Golden Arm

★★★

Sometimes you can take a comedic formula that’s been done a million times and make it feel fresh again by simply casting actors and actresses who aren’t generally known to the public.

“Golden Arm” is the kind of movie we’ve seen again and again.

It’s a silly comedy about two former college roommates who travel across the country to compete in an arm wrestling competition. One wants to get revenge against the cheating champion who broke her wrist in a previous bout. The other, an inexperienced arm wrestler with the lucky gift of a “golden arm,” wants to earn money to save her struggling bakery. And, of course, along they way they find themselves and rekindle their friendships.

Cynical critics might describe the two leads as Great Value versions of Kristen Wiig and Melissa McCarthy. One is frail and timid and nervous. The other is unapologetically brash and vulgar with mannerism that resemble Chris Farley.

But it’s easy to look beyond the cliches and the formula in “Golden Arm” and appreciate its charm, mainly because of the enthusiastic performances from leads Mary Holland and Betsy Sodoro.

Both are veterans in the improv comedy community and you might have seen them in sketches on the Web site Funny or Die or heard them play characters on the podcast Comedy Bang! Bang!

Holland played Jonah Ryan’s cousin/wife in the final seasons of the HBO comedy “Veep” and she just had a breakthrough performance as the strange sister in the LGBT Christmas comedy “Happiest Season” on Hulu, a movie she also co-wrote.

This time Holland mostly plays the straight man to Sodero’s wacky character. Again, Sodero is playing the kind of role we’ve seen Melissa McCarthy do again and again but Sodero is her own person and her unique vocalizations and throwaway improvisations help make the character her own.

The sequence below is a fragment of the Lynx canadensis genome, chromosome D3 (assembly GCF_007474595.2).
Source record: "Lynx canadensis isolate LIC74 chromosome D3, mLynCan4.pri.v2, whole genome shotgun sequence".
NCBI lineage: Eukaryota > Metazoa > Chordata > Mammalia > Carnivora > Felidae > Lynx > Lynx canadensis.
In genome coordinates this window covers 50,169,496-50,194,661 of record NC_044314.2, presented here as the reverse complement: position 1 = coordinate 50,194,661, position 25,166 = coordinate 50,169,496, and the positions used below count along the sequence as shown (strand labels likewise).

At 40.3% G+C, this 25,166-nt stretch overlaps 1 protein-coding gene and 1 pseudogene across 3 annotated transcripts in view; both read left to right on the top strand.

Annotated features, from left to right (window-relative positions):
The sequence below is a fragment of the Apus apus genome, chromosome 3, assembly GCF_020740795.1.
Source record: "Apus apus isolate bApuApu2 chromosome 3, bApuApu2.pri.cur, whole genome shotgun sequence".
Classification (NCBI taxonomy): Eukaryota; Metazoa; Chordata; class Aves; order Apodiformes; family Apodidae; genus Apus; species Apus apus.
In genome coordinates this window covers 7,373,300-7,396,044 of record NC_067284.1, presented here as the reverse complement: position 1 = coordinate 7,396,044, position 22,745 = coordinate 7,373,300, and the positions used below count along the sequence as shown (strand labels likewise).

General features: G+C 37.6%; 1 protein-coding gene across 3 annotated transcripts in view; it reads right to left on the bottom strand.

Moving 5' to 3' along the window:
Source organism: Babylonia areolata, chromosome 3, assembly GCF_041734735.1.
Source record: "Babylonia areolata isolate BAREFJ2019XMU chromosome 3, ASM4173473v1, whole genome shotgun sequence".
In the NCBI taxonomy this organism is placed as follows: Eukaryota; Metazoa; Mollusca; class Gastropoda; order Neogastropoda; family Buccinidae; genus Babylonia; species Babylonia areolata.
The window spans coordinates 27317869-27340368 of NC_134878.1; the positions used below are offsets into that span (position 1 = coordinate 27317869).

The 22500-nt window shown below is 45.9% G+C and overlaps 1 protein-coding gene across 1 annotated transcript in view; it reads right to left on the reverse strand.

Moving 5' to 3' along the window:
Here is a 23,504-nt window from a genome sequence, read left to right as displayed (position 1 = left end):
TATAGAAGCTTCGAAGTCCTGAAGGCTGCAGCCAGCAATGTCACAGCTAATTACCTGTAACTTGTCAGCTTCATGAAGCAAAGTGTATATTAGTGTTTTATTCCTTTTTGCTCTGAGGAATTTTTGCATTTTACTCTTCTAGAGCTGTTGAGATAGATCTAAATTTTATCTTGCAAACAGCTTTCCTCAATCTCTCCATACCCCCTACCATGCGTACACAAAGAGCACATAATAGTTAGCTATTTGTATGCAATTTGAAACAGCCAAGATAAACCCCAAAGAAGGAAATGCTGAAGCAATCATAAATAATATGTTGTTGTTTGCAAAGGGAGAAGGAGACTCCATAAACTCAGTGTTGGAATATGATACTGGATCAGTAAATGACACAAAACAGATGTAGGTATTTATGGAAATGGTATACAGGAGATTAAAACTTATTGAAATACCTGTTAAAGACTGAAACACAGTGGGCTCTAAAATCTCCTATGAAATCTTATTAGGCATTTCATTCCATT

Dot-Marie Jones, a veteran actress and weightlifter, lend her talents as a coach who teaches Holland how to be an arm wrestling champion. Interesting enough, Jones was a world champion arm wrestler in real life at age 19 and her coaching advice in the film sounds like what she would normally tell people. Jones, who was thrice-nominated for an Emmy for her performance as Coach Biest on the hit Fox show “Glee,” throws herself into her performance and the audience is a little sad that her appearance is so brief.

The biggest problem with “Golden Arm” isn’t that it’s plot is cliche and formulaic. It’s that it takes its storyline far too seriously. It tries a little too hard to make us care about the characters, their struggles and their friendship. It might have been better off just being a complete spoof of an arm wrestling movie and not take character development seriously at all.

But in the end, this is a breezy 90-minute comedy that will likely give you at least two or three audible laughs in its run time. If you’re expecting laugh-a-minute hilarity or get turned off by vulgar language, then save the $7 and don’t rent this on-demand option.

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